Actress Nicole Kidman says that her friends often give her a lot of flak her over her faith and the fact that she raises her children in the church.
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In a recent interview with Vanity Fair, the Oscar-winning actress said that faith is an integral part of her life.
"A lot of my friends tease me," the 51-year-old actress admitted.
Australian-born Kidman, who is married to country music star Keith Urban, said that she and her husband take their two daughters, 10-year-old Sunday Rose and 8-year-old Faith Margaret, to church regularly.
"That's how we are raising our children," she said. "Keith has his own beliefs, but he comes, too. I had a very Catholic grandmother, and I was raised praying, so that had a massive impact."
Kidman, who was formerly married to Scientologist actor Tom Cruise, also added that she isn't afraid of raising her daughters to believe in God, and encourages them to question their faith if they feel compelled to do so.
"I wouldn't say it's absolutism, there's constant questioning," she said. "I'm a willful, feisty girl. For me, it's very important that I don't have judgment. My dad would always say, 'Tolerance is the most important thing.'"
In 2018, Kidman discussed the importance of her faith in an interview with Allure.
"I'm spiritual in the sense that I absolutely believe in God," she told the magazine.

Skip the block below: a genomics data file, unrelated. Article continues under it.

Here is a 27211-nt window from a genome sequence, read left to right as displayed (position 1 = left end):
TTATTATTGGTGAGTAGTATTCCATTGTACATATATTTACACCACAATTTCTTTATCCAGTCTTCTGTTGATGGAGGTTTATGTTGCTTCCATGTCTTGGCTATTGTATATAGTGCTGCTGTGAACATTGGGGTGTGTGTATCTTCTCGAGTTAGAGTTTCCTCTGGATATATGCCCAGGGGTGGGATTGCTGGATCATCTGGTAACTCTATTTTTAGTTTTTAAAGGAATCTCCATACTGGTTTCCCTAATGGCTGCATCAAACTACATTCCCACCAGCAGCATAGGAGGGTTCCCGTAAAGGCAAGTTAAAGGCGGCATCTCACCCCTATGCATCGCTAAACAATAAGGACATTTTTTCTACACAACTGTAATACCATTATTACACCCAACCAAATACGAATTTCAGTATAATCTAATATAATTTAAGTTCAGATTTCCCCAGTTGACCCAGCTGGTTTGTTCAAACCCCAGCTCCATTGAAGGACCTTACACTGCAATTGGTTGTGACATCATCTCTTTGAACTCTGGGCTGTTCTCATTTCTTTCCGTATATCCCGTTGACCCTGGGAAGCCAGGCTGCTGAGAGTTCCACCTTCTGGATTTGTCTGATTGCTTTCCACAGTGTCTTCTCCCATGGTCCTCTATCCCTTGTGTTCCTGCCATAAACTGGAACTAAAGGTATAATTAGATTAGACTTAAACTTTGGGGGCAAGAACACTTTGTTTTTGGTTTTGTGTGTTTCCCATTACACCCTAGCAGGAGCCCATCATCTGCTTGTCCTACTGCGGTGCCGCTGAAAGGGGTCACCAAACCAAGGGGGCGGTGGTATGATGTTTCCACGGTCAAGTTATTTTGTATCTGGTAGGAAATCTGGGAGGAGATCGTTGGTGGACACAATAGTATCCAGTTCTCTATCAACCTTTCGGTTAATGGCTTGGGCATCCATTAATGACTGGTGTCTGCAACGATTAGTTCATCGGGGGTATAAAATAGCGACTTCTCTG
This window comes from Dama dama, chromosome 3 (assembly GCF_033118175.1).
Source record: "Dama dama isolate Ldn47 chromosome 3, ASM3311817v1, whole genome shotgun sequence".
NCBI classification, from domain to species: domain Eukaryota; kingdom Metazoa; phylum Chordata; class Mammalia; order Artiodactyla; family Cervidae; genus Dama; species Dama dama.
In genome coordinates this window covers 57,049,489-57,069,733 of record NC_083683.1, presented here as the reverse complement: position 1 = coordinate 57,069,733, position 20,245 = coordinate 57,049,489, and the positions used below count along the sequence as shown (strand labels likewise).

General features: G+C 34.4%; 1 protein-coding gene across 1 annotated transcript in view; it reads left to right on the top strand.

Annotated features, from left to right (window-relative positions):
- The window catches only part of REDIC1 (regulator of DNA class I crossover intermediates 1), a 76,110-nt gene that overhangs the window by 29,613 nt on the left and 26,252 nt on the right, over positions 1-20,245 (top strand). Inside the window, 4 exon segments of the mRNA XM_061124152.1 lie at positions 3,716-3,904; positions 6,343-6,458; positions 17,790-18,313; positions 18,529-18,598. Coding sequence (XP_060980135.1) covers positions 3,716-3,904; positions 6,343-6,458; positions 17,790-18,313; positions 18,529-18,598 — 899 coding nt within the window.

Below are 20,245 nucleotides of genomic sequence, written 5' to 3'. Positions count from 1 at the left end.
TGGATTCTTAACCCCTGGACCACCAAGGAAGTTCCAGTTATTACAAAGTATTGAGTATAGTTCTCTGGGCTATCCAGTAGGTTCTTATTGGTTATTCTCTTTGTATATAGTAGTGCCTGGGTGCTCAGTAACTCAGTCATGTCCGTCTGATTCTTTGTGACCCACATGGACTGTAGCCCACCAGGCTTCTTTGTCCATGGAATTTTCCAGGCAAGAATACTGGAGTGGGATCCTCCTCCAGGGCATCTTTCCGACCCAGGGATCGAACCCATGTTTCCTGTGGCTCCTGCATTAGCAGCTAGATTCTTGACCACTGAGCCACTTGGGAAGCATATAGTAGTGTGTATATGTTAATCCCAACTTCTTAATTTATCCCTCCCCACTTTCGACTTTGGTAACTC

The actress also explained how she once considered being a nun before she went into the entertainment business.
"I loved the idea of being a nun. Obviously, I did not choose to go that path, but I was very drawn to it," Kidman said.
When she was married to Cruise, she and her ex-husband adopted two children, Bella and Connor, who later became Scientologists.
In an interview with Australia's Who, Kidman said that she doesn't judge her older children — now 26 and 24 years old, respectively — or the path that they've chosen.
"They are adults," she said in a 2018 interview. "They are able to make their own decisions. They have made choices to be Scientologists and, as a mother, it's my job to love them.
"And I am an example of that tolerance and that's what I believe — that no matter what your child does, the child has love and the child has to know there is available love and I'm open here. I think that's so important because if that is taken away from a child, to sever that in any child, in any relationship, in any family — I believe it's wrong," she insisted. "So that's our job as a parent, to always offer unconditional love."